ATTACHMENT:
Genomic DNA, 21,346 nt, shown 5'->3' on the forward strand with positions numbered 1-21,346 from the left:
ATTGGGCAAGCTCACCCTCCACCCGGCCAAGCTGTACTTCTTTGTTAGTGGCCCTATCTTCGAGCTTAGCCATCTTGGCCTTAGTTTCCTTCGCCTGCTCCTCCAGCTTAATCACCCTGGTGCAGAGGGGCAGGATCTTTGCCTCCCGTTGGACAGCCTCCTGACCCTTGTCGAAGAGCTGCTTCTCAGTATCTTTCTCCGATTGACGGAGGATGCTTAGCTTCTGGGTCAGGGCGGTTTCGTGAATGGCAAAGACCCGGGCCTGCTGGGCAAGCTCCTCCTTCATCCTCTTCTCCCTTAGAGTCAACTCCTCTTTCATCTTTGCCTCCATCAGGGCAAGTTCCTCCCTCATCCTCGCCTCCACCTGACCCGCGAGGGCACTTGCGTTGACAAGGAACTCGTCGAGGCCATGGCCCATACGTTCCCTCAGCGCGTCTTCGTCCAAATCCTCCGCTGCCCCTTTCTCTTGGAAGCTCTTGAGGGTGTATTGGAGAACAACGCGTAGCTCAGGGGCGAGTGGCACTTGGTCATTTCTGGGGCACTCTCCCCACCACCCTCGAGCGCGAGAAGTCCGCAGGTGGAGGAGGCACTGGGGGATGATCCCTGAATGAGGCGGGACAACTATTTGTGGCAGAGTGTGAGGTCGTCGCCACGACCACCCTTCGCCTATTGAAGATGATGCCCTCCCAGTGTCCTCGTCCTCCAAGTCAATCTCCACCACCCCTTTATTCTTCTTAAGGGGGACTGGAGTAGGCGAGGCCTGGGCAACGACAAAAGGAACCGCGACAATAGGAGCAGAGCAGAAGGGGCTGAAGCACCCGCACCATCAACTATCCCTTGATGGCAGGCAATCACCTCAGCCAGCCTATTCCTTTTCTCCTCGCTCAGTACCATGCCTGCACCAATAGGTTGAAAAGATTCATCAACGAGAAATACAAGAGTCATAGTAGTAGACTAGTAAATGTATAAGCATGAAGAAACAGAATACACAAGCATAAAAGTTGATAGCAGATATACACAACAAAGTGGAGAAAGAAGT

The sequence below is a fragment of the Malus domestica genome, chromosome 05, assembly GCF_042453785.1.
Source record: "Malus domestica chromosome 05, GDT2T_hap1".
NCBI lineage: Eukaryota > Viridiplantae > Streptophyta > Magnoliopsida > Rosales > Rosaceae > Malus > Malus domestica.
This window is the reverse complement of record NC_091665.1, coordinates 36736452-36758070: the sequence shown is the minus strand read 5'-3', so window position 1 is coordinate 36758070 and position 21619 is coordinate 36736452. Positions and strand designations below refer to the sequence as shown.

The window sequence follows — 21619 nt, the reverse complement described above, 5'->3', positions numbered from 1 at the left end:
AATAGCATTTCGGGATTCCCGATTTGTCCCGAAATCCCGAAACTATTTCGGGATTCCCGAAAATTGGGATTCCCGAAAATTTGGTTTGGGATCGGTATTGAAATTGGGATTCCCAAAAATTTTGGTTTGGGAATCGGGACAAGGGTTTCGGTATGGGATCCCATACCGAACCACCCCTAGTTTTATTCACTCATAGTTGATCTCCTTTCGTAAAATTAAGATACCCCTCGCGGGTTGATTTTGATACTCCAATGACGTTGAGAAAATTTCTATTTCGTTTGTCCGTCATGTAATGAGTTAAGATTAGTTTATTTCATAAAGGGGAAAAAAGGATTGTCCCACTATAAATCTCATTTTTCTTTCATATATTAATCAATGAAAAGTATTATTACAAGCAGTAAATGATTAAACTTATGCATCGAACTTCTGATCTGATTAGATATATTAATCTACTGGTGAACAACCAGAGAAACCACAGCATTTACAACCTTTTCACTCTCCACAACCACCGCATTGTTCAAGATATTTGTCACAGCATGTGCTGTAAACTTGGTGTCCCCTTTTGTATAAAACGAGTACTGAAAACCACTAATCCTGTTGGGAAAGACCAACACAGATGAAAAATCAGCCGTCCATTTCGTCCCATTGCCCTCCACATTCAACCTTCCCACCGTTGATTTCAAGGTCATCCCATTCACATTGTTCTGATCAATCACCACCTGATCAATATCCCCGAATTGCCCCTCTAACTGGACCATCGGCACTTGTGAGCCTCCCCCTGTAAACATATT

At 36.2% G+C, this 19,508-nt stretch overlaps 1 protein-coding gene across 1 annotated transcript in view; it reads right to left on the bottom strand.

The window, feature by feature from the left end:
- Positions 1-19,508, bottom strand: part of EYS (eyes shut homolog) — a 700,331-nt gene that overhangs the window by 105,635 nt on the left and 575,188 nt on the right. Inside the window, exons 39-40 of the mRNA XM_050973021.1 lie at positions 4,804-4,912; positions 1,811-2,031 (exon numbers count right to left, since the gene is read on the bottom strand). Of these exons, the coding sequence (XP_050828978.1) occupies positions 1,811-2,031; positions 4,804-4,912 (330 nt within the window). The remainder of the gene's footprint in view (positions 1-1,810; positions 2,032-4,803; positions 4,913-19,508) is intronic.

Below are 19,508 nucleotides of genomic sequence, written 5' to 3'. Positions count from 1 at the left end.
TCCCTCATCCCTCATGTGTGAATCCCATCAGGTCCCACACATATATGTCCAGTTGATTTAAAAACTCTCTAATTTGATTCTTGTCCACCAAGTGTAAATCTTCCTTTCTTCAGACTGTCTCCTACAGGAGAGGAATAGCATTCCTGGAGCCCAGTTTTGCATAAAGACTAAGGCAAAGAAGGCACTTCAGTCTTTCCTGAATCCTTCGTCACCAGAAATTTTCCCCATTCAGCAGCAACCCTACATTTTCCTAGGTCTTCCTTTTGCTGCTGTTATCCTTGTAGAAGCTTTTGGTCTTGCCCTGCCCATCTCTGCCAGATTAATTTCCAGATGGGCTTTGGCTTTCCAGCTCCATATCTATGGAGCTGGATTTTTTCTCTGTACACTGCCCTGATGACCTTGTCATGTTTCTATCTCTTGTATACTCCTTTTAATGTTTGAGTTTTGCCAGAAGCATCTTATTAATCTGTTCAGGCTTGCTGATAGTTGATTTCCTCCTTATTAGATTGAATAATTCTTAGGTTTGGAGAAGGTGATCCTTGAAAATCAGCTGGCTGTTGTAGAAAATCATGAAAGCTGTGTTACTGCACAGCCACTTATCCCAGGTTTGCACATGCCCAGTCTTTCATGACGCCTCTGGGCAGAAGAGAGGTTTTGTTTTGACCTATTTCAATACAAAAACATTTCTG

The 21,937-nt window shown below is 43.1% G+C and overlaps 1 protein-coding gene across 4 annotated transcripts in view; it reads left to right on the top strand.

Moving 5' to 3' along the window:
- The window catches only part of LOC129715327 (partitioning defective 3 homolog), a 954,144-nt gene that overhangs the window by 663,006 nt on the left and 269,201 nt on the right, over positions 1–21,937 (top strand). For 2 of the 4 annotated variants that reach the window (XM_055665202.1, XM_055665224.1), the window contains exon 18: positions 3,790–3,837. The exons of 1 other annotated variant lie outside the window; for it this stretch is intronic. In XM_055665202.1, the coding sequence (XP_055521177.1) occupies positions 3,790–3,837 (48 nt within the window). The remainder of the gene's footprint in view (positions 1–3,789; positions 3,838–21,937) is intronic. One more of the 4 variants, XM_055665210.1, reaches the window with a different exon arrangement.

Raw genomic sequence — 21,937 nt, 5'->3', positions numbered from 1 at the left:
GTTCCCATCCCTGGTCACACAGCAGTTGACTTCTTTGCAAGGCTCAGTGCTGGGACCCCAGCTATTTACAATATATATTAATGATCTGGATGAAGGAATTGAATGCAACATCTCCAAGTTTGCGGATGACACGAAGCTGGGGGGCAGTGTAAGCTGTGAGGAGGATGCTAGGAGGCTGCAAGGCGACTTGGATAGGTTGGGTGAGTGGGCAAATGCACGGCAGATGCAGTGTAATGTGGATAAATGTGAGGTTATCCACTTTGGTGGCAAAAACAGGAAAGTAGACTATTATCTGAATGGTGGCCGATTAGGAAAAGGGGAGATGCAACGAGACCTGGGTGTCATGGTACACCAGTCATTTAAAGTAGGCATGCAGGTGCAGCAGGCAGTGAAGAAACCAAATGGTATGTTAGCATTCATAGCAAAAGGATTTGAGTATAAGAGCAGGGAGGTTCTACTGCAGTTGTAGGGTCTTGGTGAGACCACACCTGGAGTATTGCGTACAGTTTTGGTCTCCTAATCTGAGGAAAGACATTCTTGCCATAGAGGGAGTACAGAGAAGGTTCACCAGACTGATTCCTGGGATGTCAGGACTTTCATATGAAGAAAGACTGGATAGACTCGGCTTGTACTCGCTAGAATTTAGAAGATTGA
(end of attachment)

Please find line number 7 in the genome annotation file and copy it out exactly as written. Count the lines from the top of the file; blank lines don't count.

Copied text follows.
The window sequence follows — 21619 nt, the reverse complement described above, 5'->3', positions numbered from 1 at the left end: